Posts Tagged ‘Sharlene Whyte’

Another evening which starts in awe of the work of theatre designers, this time the poolside of Matt Saunders’ LA modernist house, which seems to take its inspiration from those 1960’s David Hockney paintings like A Bigger Splash, and splashes were provided to the front rows as characters used the onstage pool!

Playwright Jeremy O . Harris made a very big splash with the Broadway transfer of The Slave Play, which we’ve yet to see here. This was his first play, written a couple of years before, but revised a year after his big hit. His work reminds me of that of fellow American playwright Branden Jacobs-Jenkins (we’ve seen Appropriate, An Octoroon and Gloria here) with a sprinkling of Angels in America’s Tony Kushner, because of the way they play with form and often abandon realism.

It’s another play seemingly about art, following hot on the heals of The Collaboration at the Young Vic, about two artists and unlikely bedfellows Andy Warhol & Jean-Michel Basquiat. In this case it’s Franklin, a young American artist, and Andre, an older European collector, who become actual bedfellows after they meet as Franklin is about to get his first show. Basquiat actually features as he’s a big part of Andre’s collection.

As we meet them, their relationship is new. Franklin is in awe of, but uncomfortable about, Andre’s collection, but he is clearly loving the attention and the lifestyle. His friends Max and Bellamy get to visit and enjoy Andre’s hospitality and his dealer / gallerist comes to plan the exhibition. It’s when his religious mother comes that a power battle for the soul of Franklin begins between her and Andre. Zora is a single mother and Franklin her only child. Sugar daddy vs mother, during the wedding between Andre and Franklin. Franklin’s father looms large, but he isn’t an onstage character.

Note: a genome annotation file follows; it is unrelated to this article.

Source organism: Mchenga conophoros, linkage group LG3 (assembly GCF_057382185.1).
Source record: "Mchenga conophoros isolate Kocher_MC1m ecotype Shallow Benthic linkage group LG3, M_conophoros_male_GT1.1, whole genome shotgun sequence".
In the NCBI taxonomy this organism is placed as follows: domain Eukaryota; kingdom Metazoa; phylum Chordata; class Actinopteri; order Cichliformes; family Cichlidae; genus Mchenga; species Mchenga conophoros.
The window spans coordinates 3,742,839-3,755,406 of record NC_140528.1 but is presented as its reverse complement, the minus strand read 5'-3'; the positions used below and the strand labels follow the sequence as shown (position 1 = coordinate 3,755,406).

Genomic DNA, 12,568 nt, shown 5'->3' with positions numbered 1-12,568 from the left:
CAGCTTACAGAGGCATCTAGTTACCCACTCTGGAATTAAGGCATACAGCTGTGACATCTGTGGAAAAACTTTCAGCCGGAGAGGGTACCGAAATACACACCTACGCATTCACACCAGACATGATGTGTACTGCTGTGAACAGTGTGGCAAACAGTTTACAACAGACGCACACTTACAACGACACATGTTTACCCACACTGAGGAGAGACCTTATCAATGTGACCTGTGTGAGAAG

Danya Taymor’s production is hugely audacious. In addition to the extraordinary design, there is a gospel choir (well, a trio), who act as a Greek chorus. Others occasionally bring out a microphone and sing. There are moments of stylised movement. Mobiles ringing and voicemail messages are significant. Sound and lighting make their atmospheric contributions too. The pool, which people emerge from, enter and frolic in, and which acquires it’s own inhabitant in the second half, is very much the focal point of the play,

The performances are uniformly excellent. Ioanna Kimbrook is hilarious as the designer obsessed, instagram fixated friend who gets her own sugar daddy. It’s great to see John McCrea back on stage after his lead in Everyone’s Talking About Jamie and he’s superb as other friend Max, who’s feelings for Franklin are a combination of love, jealousy, resentfulness and contempt. There’s a lovely cameo from Jenny Rainsford as the archetypal pretentious art dealer, who’s more about price & value that aesthetics. Sharlene Whyte is simply terrific as Franklin’s mom Zora, a larger than life god fearing matriarch. Danish actor Claes Bang oozes authenticity as Andre, as obsessed with Franklin as he is his art. Then there’s Tarique Jarrett, a captivating performance with a childlike quality that conveys perfectly what Franklin is experiencing, at such a pace.

I think I was more enamoured with the production and performances than the play, but you have to remember it was written by someone in his mid twenties about to enter drama school. On those terms, it showcases an extraordinarily promising playwright and I for one can’t wait to see where he goes next, though we’ll hopefully get to see The Slave Play first.

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